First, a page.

Below, Devex ranks the Philippines’ leading development aid donors for 2013 and assesses their programs and priorities. Our analysis finds that ahead of Haiyan, a number of the Philippines’ top donors had already been ramping up their support for disaster risk reduction, including the United States, Japan and the ADB. While past estimates have placed China on this list, neither the Chinese nor Philippine governments have disclosed data on Beijing’s development assistance to the Philippines for this year.
Asian Development Bank ($625.6 million)
In 2011, ADB and the Aquino administration agreed on a country partnership strategy for the Philippines, historically one of the largest recipients of the bank’s financing. In line with the strategy, through 2016, ADB will prioritize lending in the following sectors: transport, energy, education, agriculture and natural resources, and water supply.
This year, ADB has programmed funding for two large-scale programs: KALAHI–CIDSS National Community-Driven Development Project ($372 million) and the Local Government Finance and Fiscal Decentralization Reform Program ($250 million). According to ADB, it is increasingly shifting its support from standalone bank projects to nationally led programs such as KALAHI–CIDSS.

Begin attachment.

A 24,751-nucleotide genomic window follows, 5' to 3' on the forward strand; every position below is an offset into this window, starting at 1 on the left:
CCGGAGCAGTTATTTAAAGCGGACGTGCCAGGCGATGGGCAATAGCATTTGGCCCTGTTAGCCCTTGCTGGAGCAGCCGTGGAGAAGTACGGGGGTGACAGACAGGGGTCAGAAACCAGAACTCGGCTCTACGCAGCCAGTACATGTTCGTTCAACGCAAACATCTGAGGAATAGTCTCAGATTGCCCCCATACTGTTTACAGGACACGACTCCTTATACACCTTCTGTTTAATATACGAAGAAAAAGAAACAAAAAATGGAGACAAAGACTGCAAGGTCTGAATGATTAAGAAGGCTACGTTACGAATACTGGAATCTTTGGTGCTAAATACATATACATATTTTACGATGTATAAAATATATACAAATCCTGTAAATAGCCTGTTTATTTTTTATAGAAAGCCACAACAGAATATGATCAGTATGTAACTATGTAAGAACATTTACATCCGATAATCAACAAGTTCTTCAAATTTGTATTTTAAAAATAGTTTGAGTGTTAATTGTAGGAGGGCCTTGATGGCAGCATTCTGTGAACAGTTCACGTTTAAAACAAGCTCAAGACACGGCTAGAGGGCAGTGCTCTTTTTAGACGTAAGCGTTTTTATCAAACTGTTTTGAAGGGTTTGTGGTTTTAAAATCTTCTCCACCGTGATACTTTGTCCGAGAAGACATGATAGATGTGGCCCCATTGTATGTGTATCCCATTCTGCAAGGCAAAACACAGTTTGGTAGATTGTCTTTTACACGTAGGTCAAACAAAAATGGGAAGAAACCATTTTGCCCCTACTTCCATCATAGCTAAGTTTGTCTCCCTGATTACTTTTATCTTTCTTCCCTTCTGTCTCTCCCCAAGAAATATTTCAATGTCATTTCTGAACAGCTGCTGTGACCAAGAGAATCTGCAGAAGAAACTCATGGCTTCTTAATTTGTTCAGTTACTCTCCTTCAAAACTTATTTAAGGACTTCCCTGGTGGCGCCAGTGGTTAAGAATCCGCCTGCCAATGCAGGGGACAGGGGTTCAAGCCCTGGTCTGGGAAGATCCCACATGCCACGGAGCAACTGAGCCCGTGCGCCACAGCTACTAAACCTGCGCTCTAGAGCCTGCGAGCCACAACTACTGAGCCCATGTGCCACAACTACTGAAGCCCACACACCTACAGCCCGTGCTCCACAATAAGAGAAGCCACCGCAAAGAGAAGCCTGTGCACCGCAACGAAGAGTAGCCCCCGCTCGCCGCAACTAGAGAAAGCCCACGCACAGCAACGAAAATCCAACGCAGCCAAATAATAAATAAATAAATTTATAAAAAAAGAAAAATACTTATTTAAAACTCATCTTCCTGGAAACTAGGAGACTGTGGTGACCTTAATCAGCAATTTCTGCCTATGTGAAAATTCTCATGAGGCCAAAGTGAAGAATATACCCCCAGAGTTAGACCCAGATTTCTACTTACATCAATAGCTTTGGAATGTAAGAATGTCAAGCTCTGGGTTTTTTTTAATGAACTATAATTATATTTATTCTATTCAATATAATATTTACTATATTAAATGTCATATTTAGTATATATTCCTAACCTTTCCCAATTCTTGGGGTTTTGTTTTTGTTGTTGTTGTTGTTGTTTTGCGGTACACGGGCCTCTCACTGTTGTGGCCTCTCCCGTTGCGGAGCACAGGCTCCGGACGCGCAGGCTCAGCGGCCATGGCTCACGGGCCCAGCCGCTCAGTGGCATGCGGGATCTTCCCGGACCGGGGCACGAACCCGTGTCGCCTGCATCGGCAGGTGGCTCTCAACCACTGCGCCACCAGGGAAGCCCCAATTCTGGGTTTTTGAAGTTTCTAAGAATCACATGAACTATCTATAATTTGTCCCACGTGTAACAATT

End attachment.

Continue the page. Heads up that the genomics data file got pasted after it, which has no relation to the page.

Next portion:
While still a small share of its lending portfolio, disaster risk reduction is also fast becoming a priority for ADB’s engagement in the Philippines. Since last year, ADB has been providing preparatory technical assistance for a $70 million disaster risk financing project that the bank is also funding.
Japan ($496.5 million)
Slated for more than 60 percent of Japanese aid to the Philippines in 2013, Tokyo’s development engagement with Manila remains heavily skewed toward infrastructure. During a visit to Manila in July, Japanese Prime Minister Shinzo Abe pledged to further bolster cooperation with the Philippines on transportation infrastructure in the country’s major urban areas. The Aquino administration has tapped the Japan International Cooperation Agency to develop a transportation roadmap to help ease congestion in metropolitan Manila.
After infrastructure, however, disaster risk reduction garners the second-largest share (19 percent) of Japanese development aid to the Philippines in 2013. The Japanese government has programmed more than 2 billion yen ($20 million) for the Pinatubo Hazard Urgent Mitigation Project, its single-largest contribution to DRR in the Philippines this year.